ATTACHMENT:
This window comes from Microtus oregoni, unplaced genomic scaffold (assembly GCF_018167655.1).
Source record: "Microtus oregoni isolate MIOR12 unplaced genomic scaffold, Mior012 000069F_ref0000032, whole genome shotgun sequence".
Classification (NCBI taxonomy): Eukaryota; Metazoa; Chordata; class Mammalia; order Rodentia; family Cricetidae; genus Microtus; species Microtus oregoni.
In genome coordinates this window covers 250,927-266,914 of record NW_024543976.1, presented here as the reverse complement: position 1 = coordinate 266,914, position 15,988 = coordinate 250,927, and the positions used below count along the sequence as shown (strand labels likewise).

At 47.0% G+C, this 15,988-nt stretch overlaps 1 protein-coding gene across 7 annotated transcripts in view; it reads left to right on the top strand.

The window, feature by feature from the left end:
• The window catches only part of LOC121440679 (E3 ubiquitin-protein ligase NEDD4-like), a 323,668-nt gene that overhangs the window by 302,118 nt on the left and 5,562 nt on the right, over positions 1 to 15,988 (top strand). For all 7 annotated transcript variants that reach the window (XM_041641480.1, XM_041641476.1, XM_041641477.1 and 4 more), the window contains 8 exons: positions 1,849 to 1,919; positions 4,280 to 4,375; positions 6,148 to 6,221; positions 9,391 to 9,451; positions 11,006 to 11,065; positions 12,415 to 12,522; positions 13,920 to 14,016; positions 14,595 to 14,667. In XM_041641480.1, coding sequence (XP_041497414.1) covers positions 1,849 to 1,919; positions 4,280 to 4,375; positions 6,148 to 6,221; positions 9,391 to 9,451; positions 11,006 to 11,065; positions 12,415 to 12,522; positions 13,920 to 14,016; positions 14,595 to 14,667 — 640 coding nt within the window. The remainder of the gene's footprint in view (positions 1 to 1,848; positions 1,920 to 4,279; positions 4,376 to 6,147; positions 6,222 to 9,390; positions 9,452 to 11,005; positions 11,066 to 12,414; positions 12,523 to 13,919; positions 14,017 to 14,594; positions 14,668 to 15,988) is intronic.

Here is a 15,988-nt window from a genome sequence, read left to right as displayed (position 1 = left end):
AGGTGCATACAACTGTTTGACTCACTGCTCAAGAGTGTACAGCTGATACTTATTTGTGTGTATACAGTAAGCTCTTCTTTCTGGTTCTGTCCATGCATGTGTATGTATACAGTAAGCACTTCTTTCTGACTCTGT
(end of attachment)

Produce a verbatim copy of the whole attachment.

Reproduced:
This window comes from Microtus oregoni, unplaced genomic scaffold (assembly GCF_018167655.1).
Source record: "Microtus oregoni isolate MIOR12 unplaced genomic scaffold, Mior012 000069F_ref0000032, whole genome shotgun sequence".
Classification (NCBI taxonomy): Eukaryota; Metazoa; Chordata; class Mammalia; order Rodentia; family Cricetidae; genus Microtus; species Microtus oregoni.
In genome coordinates this window covers 250,927-266,914 of record NW_024543976.1, presented here as the reverse complement: position 1 = coordinate 266,914, position 15,988 = coordinate 250,927, and the positions used below count along the sequence as shown (strand labels likewise).

At 47.0% G+C, this 15,988-nt stretch overlaps 1 protein-coding gene across 7 annotated transcripts in view; it reads left to right on the top strand.

The window, feature by feature from the left end:
• The window catches only part of LOC121440679 (E3 ubiquitin-protein ligase NEDD4-like), a 323,668-nt gene that overhangs the window by 302,118 nt on the left and 5,562 nt on the right, over positions 1 to 15,988 (top strand). For all 7 annotated transcript variants that reach the window (XM_041641480.1, XM_041641476.1, XM_041641477.1 and 4 more), the window contains 8 exons: positions 1,849 to 1,919; positions 4,280 to 4,375; positions 6,148 to 6,221; positions 9,391 to 9,451; positions 11,006 to 11,065; positions 12,415 to 12,522; positions 13,920 to 14,016; positions 14,595 to 14,667. In XM_041641480.1, coding sequence (XP_041497414.1) covers positions 1,849 to 1,919; positions 4,280 to 4,375; positions 6,148 to 6,221; positions 9,391 to 9,451; positions 11,006 to 11,065; positions 12,415 to 12,522; positions 13,920 to 14,016; positions 14,595 to 14,667 — 640 coding nt within the window. The remainder of the gene's footprint in view (positions 1 to 1,848; positions 1,920 to 4,279; positions 4,376 to 6,147; positions 6,222 to 9,390; positions 9,452 to 11,005; positions 11,066 to 12,414; positions 12,523 to 13,919; positions 14,017 to 14,594; positions 14,668 to 15,988) is intronic.

Here is a 15,988-nt window from a genome sequence, read left to right as displayed (position 1 = left end):
AGGTGCATACAACTGTTTGACTCACTGCTCAAGAGTGTACAGCTGATACTTATTTGTGTGTATACAGTAAGCTCTTCTTTCTGGTTCTGTCCATGCATGTGTATGTATACAGTAAGCACTTCTTTCTGACTCTGT